SPECIAL EDITION

UWF WRITING LAB

 

So I'm like,
"Who needs this grammar stuff?"

By Betty Hooten, Instructor
Department of English and Foreign Languages

     During the past several years, I've read quite a few articles about the value _ or rather the lack of value _ of teaching grammar as a collegiate course. They all say about the same thing -- DON'T BOTHER. The problem is that I want to bother. Judging from the 20 or 30 grammar and punctuation errors that my own students often make on their 500-word essays, I conclude that the need for teaching grammar at the university level still exists.
     LIN 2670 Practical Grammar
is necessary for the betterment of student writing. I am sold on this fact, and students should be, too. Perhaps I need to call upon the Grammar Lady, Mary Newton Bruder, who maintains her own Web site to Stamp Out Bad Grammar. As a grammar cop, she's a little touchy these days about personal pronoun abuse. Frankly, so am I. If I get one more essay like the first ones, I may have to be sworn in as one of Bruder's deputies.

 

Who Knows About Whom?
By Heather Stadelhofer

     Many students wish Ernest Hemingway had never written For Whom the Bell Tolls. After all, if Hemingway's novel didn't exist, then grammarians would allow the word whom to disappear from the English language, right? Well, as tempting an option as banning whom might be, it is not a very practical one. Though many rules govern pronoun case, it helps to remember that who serves that same purpose as he, and whom equates with him.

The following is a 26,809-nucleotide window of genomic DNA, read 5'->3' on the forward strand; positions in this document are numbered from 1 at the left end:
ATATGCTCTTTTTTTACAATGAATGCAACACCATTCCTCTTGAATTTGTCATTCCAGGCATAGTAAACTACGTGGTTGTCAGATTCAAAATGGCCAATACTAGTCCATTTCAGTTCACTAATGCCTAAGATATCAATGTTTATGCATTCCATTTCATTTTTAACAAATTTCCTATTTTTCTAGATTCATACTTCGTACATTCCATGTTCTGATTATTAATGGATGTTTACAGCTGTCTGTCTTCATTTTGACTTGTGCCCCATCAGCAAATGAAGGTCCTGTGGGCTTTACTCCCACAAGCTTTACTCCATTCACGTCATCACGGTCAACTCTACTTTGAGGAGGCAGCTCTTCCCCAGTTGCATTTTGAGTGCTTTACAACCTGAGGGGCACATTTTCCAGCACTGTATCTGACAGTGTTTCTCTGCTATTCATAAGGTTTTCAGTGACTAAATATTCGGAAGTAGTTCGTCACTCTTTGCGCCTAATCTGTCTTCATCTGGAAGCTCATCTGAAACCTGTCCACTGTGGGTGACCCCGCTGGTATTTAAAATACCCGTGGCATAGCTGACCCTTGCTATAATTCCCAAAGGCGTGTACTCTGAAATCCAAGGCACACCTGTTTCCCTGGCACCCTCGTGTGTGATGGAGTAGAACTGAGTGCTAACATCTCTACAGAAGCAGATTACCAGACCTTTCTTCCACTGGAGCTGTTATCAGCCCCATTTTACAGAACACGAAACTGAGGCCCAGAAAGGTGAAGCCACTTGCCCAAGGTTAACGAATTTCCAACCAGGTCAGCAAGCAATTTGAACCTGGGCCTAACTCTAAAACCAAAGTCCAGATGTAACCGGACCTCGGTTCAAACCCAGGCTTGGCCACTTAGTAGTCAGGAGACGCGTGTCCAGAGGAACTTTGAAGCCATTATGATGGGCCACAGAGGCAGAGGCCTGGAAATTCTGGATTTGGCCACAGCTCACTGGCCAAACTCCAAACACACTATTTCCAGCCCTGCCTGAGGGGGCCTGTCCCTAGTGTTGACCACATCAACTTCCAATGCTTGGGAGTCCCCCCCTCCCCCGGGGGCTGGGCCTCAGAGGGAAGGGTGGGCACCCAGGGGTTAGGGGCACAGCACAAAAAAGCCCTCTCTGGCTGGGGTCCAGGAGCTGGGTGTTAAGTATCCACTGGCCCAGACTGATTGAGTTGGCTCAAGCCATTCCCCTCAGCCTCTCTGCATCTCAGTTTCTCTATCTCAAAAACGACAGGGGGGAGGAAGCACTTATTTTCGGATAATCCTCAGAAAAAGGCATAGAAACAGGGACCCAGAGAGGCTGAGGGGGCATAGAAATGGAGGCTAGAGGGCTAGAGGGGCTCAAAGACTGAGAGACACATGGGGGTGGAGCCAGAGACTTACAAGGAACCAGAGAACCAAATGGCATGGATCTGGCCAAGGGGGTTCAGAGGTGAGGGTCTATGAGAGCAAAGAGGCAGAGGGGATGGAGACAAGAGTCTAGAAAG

The reason I want to try and improve my grammer and writeing skills, and learn to write real good, is because I'am trying to get my bachelors degree.


Can you find the 10 mistakes in the above sentence?
Call the Grammar Hotline at 474-2129 for the answer.

 


WHICH SPELLING IS CORRECT?


a.
supercede
b.
superceed
c.
supersede


Call the Writing Lab
(474-2129) for the answer.

 

You can e-mail questions about grammar and usage to the Grammar Hotline at writelab@uwf.edu.

 

"Whom's Doom"
By Mamie Webb Hixon
The Grammar Guru

     In informal spoken English, usage is relaxed, and speakers tend to use who in almost all spoken situations.

Who you gonna call? Ghostbusters!
Who would you like to speak to?
He is a person who we all respect.
Who do you believe _ the politicians or the media?


In fact, many writers and speakers don't use whom any more. Here are the myths explaining why:


MYTH 1:
Whom has become obsolete; it's just not used anymore in formal speech or writing.

FACT 1:
Careful writers and speakers still use whom.

MYTH 2:
Only Northerners use whom.

FACT 2:
Whom is no more a Northern pronoun than are the other objective case pronouns: me, him, her, them, and us. Whom is used in objective case instances _ the direct object or indirect object of a verb, and the object of a preposition.

MYTH 3:
It's difficult to distinguish between who and whom.

FACT 3:
Actually, distinguishing between who and whom is quite easy if you follow these 4 steps:

1. Substitute he for who, and him for whom.

Whom (Him) do your believe _ the celebrities or the tabloids?

2. Isolate the clause(s) in which the who/whom is functioning.

Whom (Him) do you believe?

3. Using only the clause in which the who or whom is functioning, place these words in their natural sentence order _ subject-verb pattern. This step may be omitted when the words in the clause are already in this pattern.

You do believe him.

4. Read or write the sentences correctly.


Whom do you believe _ the celebrities or the tabloids?

 


                  GRAMMAR CHECKERS

Be especially skeptical of grammar checker programs. They are not always accurate. Remember, they can only mechanically match what they are programmed to do. The Grammar Checker didn't find the mistakes in this sentence. Can you?
Thanks to employees whom participated in the Children's Festival.

 

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